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How Can I Help My Boyfriend Manage Money?

Ask Savvy: My Boyfriend's Bad Money Habits Are Problematic

Dear Savvy,

I recently moved in with my boyfriend, and we have been discussing marriage and all that comes with it. In the next two years, we'd like to purchase a house. The problem is that I have excellent credit and his is in serious disrepair after his parents "forgot" to pay his student loans. The loans went into collection, but he is not making regular monthly payments as he should. He works two jobs and uses this as an excuse to justify "forgetting" to pay his electricity bill until the company calls to disconnect it. Yet he seems to have no problem remembering to have money for going out or attending bachelor parties.

I've tried to remain calm, but I'm afraid his finances will never shape up. He wants us to take a vacation to go snowboarding in December, which will cost upwards of $2,000 per person, but I think the money could be better spent on paying down his loans. He's told all his friends that we're going even though we have yet to purchase the tickets. I'm afraid he'll resent me if I suggest that we put off a vacation or the other things he wants, which I think are unnecessary like a new TV. How can I help him manage his finances better so that we can achieve our future goals while still having fun in the present?

To see my answer,


Savvy says: While the two of you have agreed on a near-future goal of purchasing a home, you're obviously the only one taking it seriously. Your boyfriend isn't taking responsibility for his finances, so try not to feel like the bad guy for not going along with his impulses to do things he can't afford. Just because you're clashing right now doesn't mean your goals are doomed, but he needs to step up and stop ignoring his financial obligations.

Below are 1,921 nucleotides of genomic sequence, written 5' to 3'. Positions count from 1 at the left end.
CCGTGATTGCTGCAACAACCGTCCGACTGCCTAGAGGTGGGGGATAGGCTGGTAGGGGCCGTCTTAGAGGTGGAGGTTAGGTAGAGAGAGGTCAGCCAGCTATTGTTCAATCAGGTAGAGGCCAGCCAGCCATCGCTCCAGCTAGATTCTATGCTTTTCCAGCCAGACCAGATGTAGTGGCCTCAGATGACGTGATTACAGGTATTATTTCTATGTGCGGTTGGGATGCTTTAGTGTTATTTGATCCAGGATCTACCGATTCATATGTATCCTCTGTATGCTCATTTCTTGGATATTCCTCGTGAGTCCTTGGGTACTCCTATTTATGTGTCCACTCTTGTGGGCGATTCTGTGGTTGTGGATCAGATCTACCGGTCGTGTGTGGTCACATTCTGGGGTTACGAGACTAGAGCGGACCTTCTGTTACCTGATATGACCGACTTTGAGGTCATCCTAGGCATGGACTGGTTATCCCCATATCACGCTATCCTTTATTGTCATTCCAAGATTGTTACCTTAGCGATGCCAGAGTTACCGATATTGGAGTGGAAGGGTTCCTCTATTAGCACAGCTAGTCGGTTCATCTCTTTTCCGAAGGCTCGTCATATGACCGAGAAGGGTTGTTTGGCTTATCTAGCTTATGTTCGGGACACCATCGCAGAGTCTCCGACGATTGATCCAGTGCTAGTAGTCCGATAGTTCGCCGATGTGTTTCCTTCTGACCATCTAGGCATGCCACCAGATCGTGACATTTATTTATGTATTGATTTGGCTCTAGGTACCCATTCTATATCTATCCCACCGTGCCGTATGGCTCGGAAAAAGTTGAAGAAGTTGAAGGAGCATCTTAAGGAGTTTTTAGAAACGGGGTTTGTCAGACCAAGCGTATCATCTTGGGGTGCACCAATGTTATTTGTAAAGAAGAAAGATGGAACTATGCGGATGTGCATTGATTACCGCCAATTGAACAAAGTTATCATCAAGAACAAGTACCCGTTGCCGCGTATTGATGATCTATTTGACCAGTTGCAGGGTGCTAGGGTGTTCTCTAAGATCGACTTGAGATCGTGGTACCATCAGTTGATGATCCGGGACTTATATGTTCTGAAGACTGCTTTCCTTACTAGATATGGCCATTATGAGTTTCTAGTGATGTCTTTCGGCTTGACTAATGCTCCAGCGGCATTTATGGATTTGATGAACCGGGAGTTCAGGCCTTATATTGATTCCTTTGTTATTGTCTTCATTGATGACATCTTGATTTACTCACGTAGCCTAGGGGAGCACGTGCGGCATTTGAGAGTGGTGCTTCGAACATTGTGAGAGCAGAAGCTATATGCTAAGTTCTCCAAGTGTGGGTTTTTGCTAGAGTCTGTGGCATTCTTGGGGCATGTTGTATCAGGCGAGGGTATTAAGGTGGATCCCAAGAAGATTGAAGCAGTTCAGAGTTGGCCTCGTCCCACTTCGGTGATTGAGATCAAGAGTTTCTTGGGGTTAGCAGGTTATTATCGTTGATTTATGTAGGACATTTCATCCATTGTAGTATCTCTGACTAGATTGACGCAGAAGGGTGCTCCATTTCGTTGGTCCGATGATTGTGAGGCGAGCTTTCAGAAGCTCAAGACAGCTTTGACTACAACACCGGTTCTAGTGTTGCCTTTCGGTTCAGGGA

Instead of suggesting that your boyfriend can't do certain things, volunteer to help him set up a plan that would allow him to pay his bills while saving up for fun trips. Explain that his debt will always be a problem if he doesn't start dealing with it now, and express how his financial decisions are stressing you out. You say you fear your boyfriend will resent you if you don't want a new TV, but you'll end up resenting each other if you don't start seeing eye to eye on money issues.

Sit down together and make a list of all of his fixed monthly expenses, including a set amount for debt repayment. Then, divide the remainder of his income between two other accounts: discretionary income to be used for things like eating out and going to the movies, and a savings account to start building an emergency fund. It might be a good idea for your boyfriend to set up another separate savings account for things like trips and big purchases — whatever money he doesn't use from the discretionary account could be moved into this special savings account at the end of each month or pay period.

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Join The Conversation
dikke-kus dikke-kus 8 years
Well he sounds like a hard worker. Two jobs. A college degree. OK well he's a bit immature. Probably a great guy, but not used to facing reality. I would follow Savvy's advice. Get one of those planners and see if you can get his attention for an hour. Tell him you'd like a vacation savings account. Tell him you can put $50 a month into it or something. Find those letters from the debts and open them up on the table. Arrange a small auto debit amount for him out of his checking. With the electric bill set up the auto payment on line. I have that for myself. That has to be payed, so you might as well. If you do just a couple things like that it might help.